If your seller accepts your offer as is, or you accept the counter offer, then you’re officially under contract to purchase the house. Once the offer is accepted, another buyer cannot outbid you. Your offer should have included provisions that allow you to break the agreement without penalty if the inspection uncovers problems. Once the offer is accept, you’ll need to put down earnest money. The exact amount will be specified in the offer, and it can range from $500 to $1500. This money goes toward closing costs or your down payment at closing.

Schedule an inspection.

Your buyer’s agent will likely recommend an inspector. It can create a conflict of interest for the agent to recommend an inspector, because the agent doesn’t want the deal to fall through, so he or she may recommend an inspector who isn’t as thorough. Personally, I think in most cases, a buyer’s agent wants to protect your interests. His or her reputation depends on honesty with clients, so in most cases, I think they want you to know if the house is a bad deal. If you want to be safe, though, search for another inspector to make sure you’re getting an honest report on the house.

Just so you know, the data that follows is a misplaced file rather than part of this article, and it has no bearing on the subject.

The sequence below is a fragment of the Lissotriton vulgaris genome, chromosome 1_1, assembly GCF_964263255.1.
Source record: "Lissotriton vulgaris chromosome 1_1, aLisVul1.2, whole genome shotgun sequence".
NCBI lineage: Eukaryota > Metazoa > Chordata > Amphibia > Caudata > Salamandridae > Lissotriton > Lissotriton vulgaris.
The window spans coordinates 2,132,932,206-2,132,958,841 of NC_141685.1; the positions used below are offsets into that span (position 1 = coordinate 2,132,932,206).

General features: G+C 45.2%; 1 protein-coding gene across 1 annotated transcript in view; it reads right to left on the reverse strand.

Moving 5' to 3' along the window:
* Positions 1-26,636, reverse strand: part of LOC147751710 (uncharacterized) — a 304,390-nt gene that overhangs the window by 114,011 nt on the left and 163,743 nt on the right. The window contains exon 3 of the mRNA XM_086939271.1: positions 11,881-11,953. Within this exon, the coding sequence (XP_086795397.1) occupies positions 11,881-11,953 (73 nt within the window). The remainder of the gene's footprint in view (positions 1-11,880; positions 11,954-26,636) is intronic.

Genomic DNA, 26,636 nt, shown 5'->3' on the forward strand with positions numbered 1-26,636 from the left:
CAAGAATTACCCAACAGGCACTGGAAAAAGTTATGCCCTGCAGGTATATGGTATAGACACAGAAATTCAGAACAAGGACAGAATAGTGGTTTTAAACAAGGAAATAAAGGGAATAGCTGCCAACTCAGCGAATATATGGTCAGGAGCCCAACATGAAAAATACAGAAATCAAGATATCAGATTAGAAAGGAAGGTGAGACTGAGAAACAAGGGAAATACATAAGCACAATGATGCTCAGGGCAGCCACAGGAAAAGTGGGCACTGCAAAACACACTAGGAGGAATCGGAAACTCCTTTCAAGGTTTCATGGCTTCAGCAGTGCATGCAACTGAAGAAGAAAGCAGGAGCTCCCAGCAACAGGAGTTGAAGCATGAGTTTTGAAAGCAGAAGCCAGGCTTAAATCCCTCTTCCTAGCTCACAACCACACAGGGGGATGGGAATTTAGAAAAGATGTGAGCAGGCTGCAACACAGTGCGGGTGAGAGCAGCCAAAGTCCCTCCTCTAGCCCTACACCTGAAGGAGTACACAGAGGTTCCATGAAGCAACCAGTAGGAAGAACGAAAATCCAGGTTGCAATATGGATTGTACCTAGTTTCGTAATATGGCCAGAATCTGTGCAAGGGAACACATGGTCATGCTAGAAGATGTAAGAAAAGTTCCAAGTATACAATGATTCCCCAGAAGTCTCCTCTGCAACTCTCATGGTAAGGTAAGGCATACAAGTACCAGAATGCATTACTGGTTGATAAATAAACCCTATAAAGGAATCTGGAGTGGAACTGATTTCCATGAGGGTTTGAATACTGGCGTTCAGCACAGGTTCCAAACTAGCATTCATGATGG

A good inspection generally costs $300-$400, and you’ll have to pay for it upfront. Do not skimp or skip the inspection! Spending $400 to have an expert thoroughly inspect your home could save you thousands.

Request repairs.

If the house is newer construction, it’s likely that you’ll get a clean inspection report. If that’s the case, then great! You can continue the process without worry. However, if the report uncovers any issues, now is the time to walk away or negotiate. If the issues are minor and can be fixed, you can request the seller to repair them before closing. If they’re extensive (major termite damage, structural issues, etc.), it might be time to walk away. A good inspector can tell you whether the issues are major enough to warrant walking away.

Keep in mind, once an inspection uncovers an issue with the house (such as termites or mold or any number of problems), the seller will have to disclose that issue to potential buyers in the future. That means you have an advantage in negotiations. In most cases, the seller would rather fix the problems and sell to you than put the house back on the market and disclose any problems to other buyers who likely won’t be interested. Most problems can be repaired, so consider asking the seller to repair them before closing or negotiate a lower purchase price to offset the money you’ll have to spend on repairs.